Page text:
cattle in pasture JackieNix/iStock/Thinkstock

Drought likely contributes to increased cattle placements

Feedlots to see reduced demand for feeders into spring.

Oklahoma State University extension livestock marketing specialist Derrell Peel said drought conditions in the southern Plains likely contributed to larger-than-expected feedlot placements reported in the U.S. Department of Agriculture’s latest “Cattle on Feed” report.

USDA reported that cattle and calves on feed for the slaughter market in the U.S. for feedlots with capacity of 1,000 head or more totaled 11.6 million head on Feb. 1, 2018. This was an 8% increase from the same period in 2017 and was near the average pre-report estimate for a 7.4% increase.

Placements in feedlots during January totaled 2.07 million head, 4% above 2017. Trade analysts had expected only a 1% increase from the year prior. Net placements were 2.00 million head. During January, placements of cattle and calves were 375,000 head for those weighing less than 600 lb., 450,000 head for those weighing 600-699 lb., 625,000 head for those weighing 700-799 lb., 418,000 head for those weighing 800-899 lb., 115,000 head for those weighing 900-999 lb. and 85,000 head for those weighing 1,000 lb. and up.

Peel pointed out that Texas placements were up 11% year over year and that placements in Oklahoma were up 31% from last year. He also noted that feedlots placed 8.6% more cattle in the September-to-January period compared to the year before.

“Limited winter grazing numbers and early movement of wheat pasture cattle to feedlots means that little of the normal March run of wheat pasture cattle will be seen this year in the southern Plains,” he Peel explained. “Likewise, few cattle remain or are likely to be purchased for wheat graze-out.”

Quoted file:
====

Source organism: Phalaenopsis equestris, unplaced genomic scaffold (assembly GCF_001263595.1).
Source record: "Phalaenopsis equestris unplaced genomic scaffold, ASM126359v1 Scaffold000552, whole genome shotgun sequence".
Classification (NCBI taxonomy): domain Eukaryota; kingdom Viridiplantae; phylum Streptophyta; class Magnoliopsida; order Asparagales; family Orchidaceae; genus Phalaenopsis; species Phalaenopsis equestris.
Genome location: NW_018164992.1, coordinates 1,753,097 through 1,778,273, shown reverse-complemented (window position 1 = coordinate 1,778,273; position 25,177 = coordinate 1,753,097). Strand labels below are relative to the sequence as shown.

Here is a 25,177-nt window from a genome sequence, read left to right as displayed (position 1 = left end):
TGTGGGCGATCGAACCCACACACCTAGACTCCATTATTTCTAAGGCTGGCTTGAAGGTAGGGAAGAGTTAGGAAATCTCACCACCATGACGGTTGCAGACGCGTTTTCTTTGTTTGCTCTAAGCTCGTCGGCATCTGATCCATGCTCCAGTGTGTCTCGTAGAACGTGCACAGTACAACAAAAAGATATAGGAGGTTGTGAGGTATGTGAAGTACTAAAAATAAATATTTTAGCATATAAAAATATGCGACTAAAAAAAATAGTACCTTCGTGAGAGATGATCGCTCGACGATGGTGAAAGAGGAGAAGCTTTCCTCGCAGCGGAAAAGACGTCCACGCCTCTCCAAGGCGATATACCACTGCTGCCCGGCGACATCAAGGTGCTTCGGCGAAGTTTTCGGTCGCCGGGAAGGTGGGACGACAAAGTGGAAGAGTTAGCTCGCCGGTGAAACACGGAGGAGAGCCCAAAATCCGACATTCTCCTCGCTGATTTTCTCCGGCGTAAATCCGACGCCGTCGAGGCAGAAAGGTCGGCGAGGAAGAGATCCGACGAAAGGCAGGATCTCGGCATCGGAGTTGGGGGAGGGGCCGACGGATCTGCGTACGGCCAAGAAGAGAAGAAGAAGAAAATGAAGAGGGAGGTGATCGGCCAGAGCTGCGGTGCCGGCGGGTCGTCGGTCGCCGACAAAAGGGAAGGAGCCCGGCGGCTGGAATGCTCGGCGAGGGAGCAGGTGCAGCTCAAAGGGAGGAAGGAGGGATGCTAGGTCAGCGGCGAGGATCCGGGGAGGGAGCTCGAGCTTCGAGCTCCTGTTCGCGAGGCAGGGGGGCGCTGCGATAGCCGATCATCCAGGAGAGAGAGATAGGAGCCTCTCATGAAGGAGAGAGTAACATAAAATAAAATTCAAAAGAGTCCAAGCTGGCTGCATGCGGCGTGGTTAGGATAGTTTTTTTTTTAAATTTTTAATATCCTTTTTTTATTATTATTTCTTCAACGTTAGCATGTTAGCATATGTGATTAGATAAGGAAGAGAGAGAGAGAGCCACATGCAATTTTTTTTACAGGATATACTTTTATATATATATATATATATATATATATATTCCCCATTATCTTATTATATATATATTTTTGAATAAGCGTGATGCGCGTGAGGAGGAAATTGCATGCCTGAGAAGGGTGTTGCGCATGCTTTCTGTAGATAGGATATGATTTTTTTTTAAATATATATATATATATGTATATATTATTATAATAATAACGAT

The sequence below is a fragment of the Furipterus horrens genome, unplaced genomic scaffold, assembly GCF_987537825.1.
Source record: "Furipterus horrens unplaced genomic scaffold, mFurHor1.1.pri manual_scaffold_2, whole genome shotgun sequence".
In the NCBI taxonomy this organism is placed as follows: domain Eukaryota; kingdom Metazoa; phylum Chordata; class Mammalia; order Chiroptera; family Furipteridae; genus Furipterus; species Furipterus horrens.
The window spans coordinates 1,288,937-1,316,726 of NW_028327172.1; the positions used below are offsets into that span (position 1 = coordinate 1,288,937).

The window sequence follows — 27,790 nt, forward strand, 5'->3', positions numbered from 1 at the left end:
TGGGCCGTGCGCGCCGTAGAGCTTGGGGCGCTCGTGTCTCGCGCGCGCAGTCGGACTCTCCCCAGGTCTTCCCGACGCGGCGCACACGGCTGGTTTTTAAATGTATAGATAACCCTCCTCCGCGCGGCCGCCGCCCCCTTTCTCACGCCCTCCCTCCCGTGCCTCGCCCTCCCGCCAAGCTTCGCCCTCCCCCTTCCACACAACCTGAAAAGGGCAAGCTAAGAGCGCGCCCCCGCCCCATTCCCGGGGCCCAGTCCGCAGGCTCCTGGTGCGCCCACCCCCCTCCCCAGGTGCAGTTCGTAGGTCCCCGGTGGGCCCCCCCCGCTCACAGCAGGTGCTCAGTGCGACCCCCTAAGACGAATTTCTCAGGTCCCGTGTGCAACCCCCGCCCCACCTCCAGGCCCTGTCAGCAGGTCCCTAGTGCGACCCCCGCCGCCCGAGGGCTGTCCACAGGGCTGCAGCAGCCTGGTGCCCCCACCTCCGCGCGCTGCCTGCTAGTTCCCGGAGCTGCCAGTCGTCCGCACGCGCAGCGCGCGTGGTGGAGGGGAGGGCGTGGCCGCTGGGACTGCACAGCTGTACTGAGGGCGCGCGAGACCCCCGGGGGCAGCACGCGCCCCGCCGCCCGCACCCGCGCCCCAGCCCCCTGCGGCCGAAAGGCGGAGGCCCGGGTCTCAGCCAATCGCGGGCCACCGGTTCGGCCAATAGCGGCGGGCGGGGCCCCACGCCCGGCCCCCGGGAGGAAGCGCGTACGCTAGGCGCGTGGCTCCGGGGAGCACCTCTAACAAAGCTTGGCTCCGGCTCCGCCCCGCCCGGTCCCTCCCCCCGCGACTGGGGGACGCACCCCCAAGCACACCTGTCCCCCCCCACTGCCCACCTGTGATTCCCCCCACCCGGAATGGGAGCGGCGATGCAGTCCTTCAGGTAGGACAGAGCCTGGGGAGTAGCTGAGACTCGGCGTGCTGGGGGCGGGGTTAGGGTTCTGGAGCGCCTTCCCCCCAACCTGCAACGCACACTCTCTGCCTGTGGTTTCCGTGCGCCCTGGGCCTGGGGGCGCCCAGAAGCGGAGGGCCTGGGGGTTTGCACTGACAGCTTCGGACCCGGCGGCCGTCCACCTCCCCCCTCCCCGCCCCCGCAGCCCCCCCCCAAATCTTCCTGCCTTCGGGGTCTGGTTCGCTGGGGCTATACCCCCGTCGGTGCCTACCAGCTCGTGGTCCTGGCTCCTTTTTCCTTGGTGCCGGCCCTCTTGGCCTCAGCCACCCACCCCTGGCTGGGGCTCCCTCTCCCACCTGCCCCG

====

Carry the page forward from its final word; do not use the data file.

Early placement of feeders in the feedlots means that the short-term supply of feeder cattle outside of feedlots is tighter, as reflected in the year-over-year decrease in the estimated Jan. 1 feeder supply, he added. Despite the decrease, Peel said many of the lightweight feeders placed late in 2017 will remain in feedlots until mid-2018.

“Feedlots are pretty full and will have reduced demand for feeders for some time yet this spring; thus, the overall supply/demand balance may not have changed much,” he said.

Peel noted that larger feedlot placements in recent months represent a change in the timing of feedlot production but not a change in the overall supply situation.

“In general, while feedlots will not maintain the placement rate of recent months going forward, feeder cattle numbers will be larger in 2018, supporting increased cattle slaughter and beef production,” he said.

Marketings of fed cattle during January totaled 1.86 million head, 6% above 2017 but in line with trade expectations.

Other disappearance totaled 69,000 head during January, 30% above 2017.

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